Another NZ ‘marine heatwave’

Shake the sand out of your togs and buy some new sun screen - great beach weather may be on the horizon.

Sea temperatures along the Otago and Canterbury coastline have risen ‘‘well above average’’, prompting Niwa to declare a marine heatwave.

Meteorologist Ben Noll said water temperatures have ranged from 1.1degC to 1.4degC above average for November, and daily sea surface temperatures were more than 3degC above average around the western and northern North Island and eastern South Island over the past week.

Marine heatwave conditions, classified when the sea temperature was above the 90th percentile for at least five days, had been observed in waters offshore of all regions of New Zealand.

Dunedin's St Clair Beach. Photo: ODT files
Dunedin's St Clair Beach. Photo: ODT files
He said this was comparable to the conditions observed in November 2017, which marked the beginning of an unprecedented marine heatwave around the country and in the Tasman Sea.

‘‘Frequent patterns of high pressure near and south of New Zealand during November, owing to La Nina, have caused more frequent subtropical, northeasterly winds than normal.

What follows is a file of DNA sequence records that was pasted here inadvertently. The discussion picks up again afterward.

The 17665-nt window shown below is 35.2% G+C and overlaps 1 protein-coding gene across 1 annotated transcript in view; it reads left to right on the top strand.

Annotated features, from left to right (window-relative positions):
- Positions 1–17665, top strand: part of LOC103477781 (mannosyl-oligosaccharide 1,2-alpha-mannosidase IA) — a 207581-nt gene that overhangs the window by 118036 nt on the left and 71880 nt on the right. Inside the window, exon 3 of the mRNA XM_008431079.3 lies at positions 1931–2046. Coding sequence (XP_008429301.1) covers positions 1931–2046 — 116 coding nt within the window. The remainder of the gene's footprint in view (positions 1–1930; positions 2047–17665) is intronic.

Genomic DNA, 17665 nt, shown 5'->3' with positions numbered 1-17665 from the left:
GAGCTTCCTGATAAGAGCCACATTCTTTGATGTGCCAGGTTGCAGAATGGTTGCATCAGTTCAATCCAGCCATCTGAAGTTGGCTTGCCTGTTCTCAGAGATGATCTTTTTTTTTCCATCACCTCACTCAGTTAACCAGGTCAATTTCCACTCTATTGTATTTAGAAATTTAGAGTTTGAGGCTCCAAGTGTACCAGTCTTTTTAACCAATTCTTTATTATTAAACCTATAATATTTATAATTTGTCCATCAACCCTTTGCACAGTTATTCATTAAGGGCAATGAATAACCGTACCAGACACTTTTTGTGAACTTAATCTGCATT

‘‘Reduced wind speeds through the month have prevented colder, subsurface ocean waters from getting mixed up to the surface.

‘‘In addition, sunshine has generally been above normal, which has helped to heat the ocean surface.’’

Mr Noll said that marine heatwaves were becoming increasingly frequent in a warmer climate.

Between 2010 and 2019, 963 marine heatwave days were observed in the New Zealand region, compared with 366 between 2000 and 2009.

While balmier seas might be good for beachgoers, marine heatwaves have also proven to have a severe effect on ocean ecosystems and industries that rely on them.

In the 2017-18 event, glaciers melted as some pockets of ocean off the South Island’s west coast warmed to 6degC above average, while elsewhere, mussel beds suffered cascading losses and vineyards had early harvests.

Climate scientist Prof Jim Salinger said La Nina meant New Zealanders could count on widespread heat over the next few months.

As well, the balmy conditions could spell more bad news for New Zealand’s shrinking glaciers.

‘‘Although there’s been plentiful seasonal snow, especially around the southern lakes area, that will melt very quickly and then we’ll see the melting eat into the permanent snow and ice later in summer,’’ he said.

Mr Noll said Niwa’s Seasonal Climate Outlook for summer would be released today.

- Additional reporting: The New Zealand Herald

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